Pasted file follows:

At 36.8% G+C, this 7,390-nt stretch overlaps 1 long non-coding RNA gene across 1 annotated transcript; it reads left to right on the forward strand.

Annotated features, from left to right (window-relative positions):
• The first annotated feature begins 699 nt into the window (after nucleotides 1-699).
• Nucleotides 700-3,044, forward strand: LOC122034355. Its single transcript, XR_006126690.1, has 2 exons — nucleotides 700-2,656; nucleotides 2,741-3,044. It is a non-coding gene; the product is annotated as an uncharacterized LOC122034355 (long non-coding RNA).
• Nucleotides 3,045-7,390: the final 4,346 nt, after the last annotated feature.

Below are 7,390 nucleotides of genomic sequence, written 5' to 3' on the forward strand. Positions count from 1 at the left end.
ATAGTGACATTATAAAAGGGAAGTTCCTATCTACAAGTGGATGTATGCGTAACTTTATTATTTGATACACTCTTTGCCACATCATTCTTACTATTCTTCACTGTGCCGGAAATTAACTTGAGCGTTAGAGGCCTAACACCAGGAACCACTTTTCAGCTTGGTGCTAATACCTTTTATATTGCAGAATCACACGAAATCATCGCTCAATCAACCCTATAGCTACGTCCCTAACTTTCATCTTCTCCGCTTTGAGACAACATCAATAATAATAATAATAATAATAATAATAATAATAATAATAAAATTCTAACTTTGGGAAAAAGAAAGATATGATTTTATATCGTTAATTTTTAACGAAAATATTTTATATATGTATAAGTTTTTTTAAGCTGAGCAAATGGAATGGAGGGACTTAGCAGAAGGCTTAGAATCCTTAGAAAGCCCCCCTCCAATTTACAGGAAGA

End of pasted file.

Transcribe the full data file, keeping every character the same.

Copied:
At 36.8% G+C, this 7,390-nt stretch overlaps 1 long non-coding RNA gene across 1 annotated transcript; it reads left to right on the forward strand.

Annotated features, from left to right (window-relative positions):
• The first annotated feature begins 699 nt into the window (after nucleotides 1-699).
• Nucleotides 700-3,044, forward strand: LOC122034355. Its single transcript, XR_006126690.1, has 2 exons — nucleotides 700-2,656; nucleotides 2,741-3,044. It is a non-coding gene; the product is annotated as an uncharacterized LOC122034355 (long non-coding RNA).
• Nucleotides 3,045-7,390: the final 4,346 nt, after the last annotated feature.

Below are 7,390 nucleotides of genomic sequence, written 5' to 3' on the forward strand. Positions count from 1 at the left end.
ATAGTGACATTATAAAAGGGAAGTTCCTATCTACAAGTGGATGTATGCGTAACTTTATTATTTGATACACTCTTTGCCACATCATTCTTACTATTCTTCACTGTGCCGGAAATTAACTTGAGCGTTAGAGGCCTAACACCAGGAACCACTTTTCAGCTTGGTGCTAATACCTTTTATATTGCAGAATCACACGAAATCATCGCTCAATCAACCCTATAGCTACGTCCCTAACTTTCATCTTCTCCGCTTTGAGACAACATCAATAATAATAATAATAATAATAATAATAATAATAATAATAAAATTCTAACTTTGGGAAAAAGAAAGATATGATTTTATATCGTTAATTTTTAACGAAAATATTTTATATATGTATAAGTTTTTTTAAGCTGAGCAAATGGAATGGAGGGACTTAGCAGAAGGCTTAGAATCCTTAGAAAGCCCCCCTCCAATTTACAGGAAGA